- E-D-A with a metric of 45
Router E chooses the path E-C-A with a metric of 20 because 20 is better than 30 and 45. In order to instruct EIGRP to select the path E-B-A as well, configure variance with a multiplier of 2:router eigrp 1 network x.x.x.x variance 2
This configuration increases the minimum metric to 40 (2 * 20 = 40). EIGRP includes all routes that have a metric of less than or equal to 40 and satisfy the feasibility condition. In the configuration in this section, EIGRP now uses two paths to get to Network X, E-C-A and E-B-A, because both paths have a metric of under 40. EIGRP does not use path E-D-A because that path has a metric of 45, which is not less than the value of the minimum metric of 40, because of the variance configuration. Also, the reported distance of neighbor D is 25, which is greater than the feasible distance (FD) of 20 through C. This means that, even if variance is set to 3, the E-D-A path is not selected for load balancing because Router D is not a feasible successor.
EIGRP not only provides unequal cost path load balancing, but also intelligent load balancing, such as traffic sharing. In order to control how traffic is distributed among routes when there are multiple routes for the same destination network that have different costs, use the
traffic-share balanced command.
With the keyword balanced, the router distributes traffic proportionately to the ratios of the metrics that are associated with different routes. This is the default setting:router eigrp 1 network x.x.x.x variance 2 traffic-share balanced
The traffic share count for this example is:
- For path E-C-A: 30/20 = 3/2 = 1
- For path E-B-A: 30/30 = 1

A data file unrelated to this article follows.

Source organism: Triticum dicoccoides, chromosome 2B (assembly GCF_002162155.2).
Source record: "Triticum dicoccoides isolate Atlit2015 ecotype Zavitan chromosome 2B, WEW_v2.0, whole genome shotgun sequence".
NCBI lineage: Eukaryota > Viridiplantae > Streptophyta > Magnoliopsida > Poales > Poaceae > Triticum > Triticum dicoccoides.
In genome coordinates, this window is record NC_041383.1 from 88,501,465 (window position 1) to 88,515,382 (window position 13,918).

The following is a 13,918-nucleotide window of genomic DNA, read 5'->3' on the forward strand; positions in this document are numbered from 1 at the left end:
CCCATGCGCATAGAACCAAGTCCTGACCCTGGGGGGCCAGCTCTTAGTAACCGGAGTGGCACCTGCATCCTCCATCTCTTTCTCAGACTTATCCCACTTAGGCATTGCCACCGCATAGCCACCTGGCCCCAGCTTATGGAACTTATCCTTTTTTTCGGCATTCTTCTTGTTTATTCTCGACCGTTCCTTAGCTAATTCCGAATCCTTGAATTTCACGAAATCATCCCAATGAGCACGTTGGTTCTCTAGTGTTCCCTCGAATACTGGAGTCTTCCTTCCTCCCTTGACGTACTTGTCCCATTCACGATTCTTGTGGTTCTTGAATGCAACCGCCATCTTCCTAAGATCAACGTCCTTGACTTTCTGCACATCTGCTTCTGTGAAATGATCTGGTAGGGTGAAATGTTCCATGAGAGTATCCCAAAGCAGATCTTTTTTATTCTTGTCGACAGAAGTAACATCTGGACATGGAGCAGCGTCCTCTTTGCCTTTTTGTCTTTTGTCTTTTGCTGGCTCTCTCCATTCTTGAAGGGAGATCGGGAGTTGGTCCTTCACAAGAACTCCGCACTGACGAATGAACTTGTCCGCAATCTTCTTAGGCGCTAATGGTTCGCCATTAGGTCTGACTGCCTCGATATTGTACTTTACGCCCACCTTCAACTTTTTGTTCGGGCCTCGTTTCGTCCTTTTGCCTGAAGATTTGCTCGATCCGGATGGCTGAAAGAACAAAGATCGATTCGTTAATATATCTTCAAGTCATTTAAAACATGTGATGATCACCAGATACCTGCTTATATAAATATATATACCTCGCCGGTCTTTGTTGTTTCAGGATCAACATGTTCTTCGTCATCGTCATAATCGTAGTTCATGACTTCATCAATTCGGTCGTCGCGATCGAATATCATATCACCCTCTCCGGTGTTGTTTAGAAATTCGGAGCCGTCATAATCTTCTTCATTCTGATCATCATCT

Because the ratio is not an integer, round down to the nearest integer. In this example, EIGRP sends one packet to E-C-A and one packet to E-B-A.
Now, assume that the metric between E-B is 25 and the metric between B-A is 15. In this case, the E-B-A metric is 40. However, this path will not be selected for load balancing because the cost of this path, 40, is not less than (20 * 2 ), where 20 is the FD and 2 is the variance. In order to include this path also in load sharing, the variance should be changed to 3. In this case, the traffic share count ratio is:
- For path E-C-A: 40/20 = 2
- For path E-B-A: 40/40 = 1
In this situation, EIGRP sends two packets to E-C-A and one packet to E-B-A. In this way, EIGRP provides both unequal cost path load balancing and intelligent load balancing. Refer to the Load Balancing section of Enhanced Interior Gateway Routing Protocol for more information on how EIGRP load balances traffic over unequal cost links.
Similarly, when you use the traffic-share command with the keyword min, the traffic is sent only across the minimum-cost path, even when there are multiple paths in the routing table.router eigrp 1 network x.x.x.x variance 3 traffic-share min across-interfaces
In this situation, EIGRP sends packets only through E-C-A, which is the best path to the destination network.
This is identical to the forwarding behavior without use of the variance command. However, if you use the
traffic-share min command and the variance command, even though traffic is sent over the minimum-cost path only, all feasible routes get installed into the routing table, which decreases convergence times.